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Pricing Concepts

Training “Pricing Concepts”

The two-day seminar for the marketing managers, customer service employees, field service people and so on

Why this training is important?

Price means one thing to the consumer and something else to the seller. To the consumer it is the cost of something. To the seller, price is revenue, the primary source of profits. In the broadest sense, price allocates resources in a free-market economy. With so many ways of looking at price, it is no wonder that marketing managers find the task of setting prices a challenge.

What is price? Price is that which is given up in an exchange to acquire for the good or service. It may also be time lost while waiting to acquire the good or service.

Consumers are interested in obtaining a “reasonable price”. “Reasonable price” really means “perceived reasonable value” at the time of the transaction.

Price also can relate to anything with perceived value, not just money.

Price plays the important role to marketing managers. Prices are the key to profits for an organization. Revenue is the price charged to customer multiplied by the number of units sold. Revenue is what pays for every activity of the company: production, finance, sales, distribution, and so on. What’s left over is profit. Managers usually strive to charge a price that will earn a fair profit.

To earn the profit, managers must choose a price that is not too high or too low, a price that equals the perceived value to target consumers. If a price is set too high in consumers’ minds, the perceived value will be less than the cost, and sale opportunities will be lost. Pricing a new product too high may give an incentive to some shoppers to go to a “preowned” or consignment retailer.

Lost sales mean lost revenue. Conversely, if a price is too low, it may be perceived as a great value for the customer, but the firm loses revenue it could have earned. Setting prices too low may not even attract as many buyers as managers might think.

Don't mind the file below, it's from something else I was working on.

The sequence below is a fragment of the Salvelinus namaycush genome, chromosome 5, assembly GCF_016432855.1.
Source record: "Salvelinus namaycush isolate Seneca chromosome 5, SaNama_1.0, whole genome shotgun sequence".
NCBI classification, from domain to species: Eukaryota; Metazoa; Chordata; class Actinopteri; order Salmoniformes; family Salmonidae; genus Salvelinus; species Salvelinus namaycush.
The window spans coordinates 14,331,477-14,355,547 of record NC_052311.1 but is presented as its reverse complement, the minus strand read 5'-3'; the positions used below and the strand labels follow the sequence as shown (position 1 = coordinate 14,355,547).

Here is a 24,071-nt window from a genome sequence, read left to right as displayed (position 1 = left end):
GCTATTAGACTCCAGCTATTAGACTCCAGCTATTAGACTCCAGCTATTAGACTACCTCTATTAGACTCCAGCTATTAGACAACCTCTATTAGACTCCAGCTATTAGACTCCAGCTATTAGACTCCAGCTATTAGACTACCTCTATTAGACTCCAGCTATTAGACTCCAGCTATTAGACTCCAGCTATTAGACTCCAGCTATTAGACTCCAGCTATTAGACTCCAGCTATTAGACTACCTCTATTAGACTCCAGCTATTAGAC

Trying to set the right price is one of the most stressful and pressure-filled tasks of the marketing manager, as trend in the consumer market attest:

  1. Confronting a flood of new products, potential buyers carefully evaluate the price of each one against the value of existing products.
  2. The increased availability of bargain-priced private and generic brands has put downward pressure on overall prices.
  3. Many firms are trying to maintain or regain their market share by cutting prices.

To survive in today’s highly competitive marketplace, companies need pricing objectives that are specific, attainable, and measurable. Realistic pricing goals then require periodic monitoring to determine the effectiveness of the company’s strategy. For convenience pricing strategy can be divided into three categories: profit oriented, sales oriented, and status quo.

After completing this training, you will be able to:

  1. Realize the importance of pricing decisions to the economy and to the individual firm.
  2. List and explain a variety of pricing objectives.
  3. Take into consideration the role of demand in price determination.
  4. Develop the concept of yield management systems.
  5. Develop cost-oriented pricing strategies.
  6. Know how the product life cycle, competition, distribution, the Internet and extranets, promotions, demands of large customers, and perceptions of quality can affect price.
  7. Use the procedure for setting the right price.
  8. Identify the legal and ethnical constraints in pricing decisions.
  9. Know how discounts, geographic pricing, and other special pricing tactics can be used to fine-tune the base price.

Who should listen this course:

The present training is designed for the marketing managers, customer service employees, field service people and so on.

Schedule of the training:

First day
Introduction, trainer, materials of the course, participants: 9:00
Topic I:The importance of price
  • What is price?
  • The importance of price to marketing managers.
Coffee break: 11:00
Topic II: Pricing objectives
  • Profit-oriented pricing objectives.
  • Sales-oriented pricing objectives.
  • Status quo pricing objectives.
Topic III: The demand determinant of price
  • The nature of demand.
  • Elasticity of demand.
  • The power of yield management system.
Coffee break: 15:30
Topic IV: The cost determinant of price
  • Markup pricing.
  • Break-even pricing.
Completion of the day. Summing up 17:30
Second day
Topic V: Others determinant of pricing
  • Stages of the product life cycle.
  • The competition.
  • Distribution strategy.
  • Demands of large customers.
  • The relationship of price to quality.
Coffee break: 11:00
Topic VI: How to set a price on a product
  • Establish pricing goals.
  • Estimate demand, costs, and profits.
  • Choose a price strategy.
  • “Zero percents” of overhead expenses.
  • Effect of “Titanic”. How to avoid it?
Topic VII: The legality and ethics of price strategy
  • Unfair trade practices.
  • Price fixing.
  • Price discrimination.
  • Predatory pricing.
Coffee break: 15:30
Topic VIII: Tactics for fine-turning the base price
  • Discounts, allowances, rebates, and value pricing.
  • Value-based pricing.
  • Geographic pricing.
  • Special pricing tactics.
  • Consumer penalties.
Completion of the day. Summing up 17:30
During the training distributing materials will be granted (questionnaire, booklets, practical recommendations), the role games, tests will be conducted, audio records will be listened, exercises will be performed.

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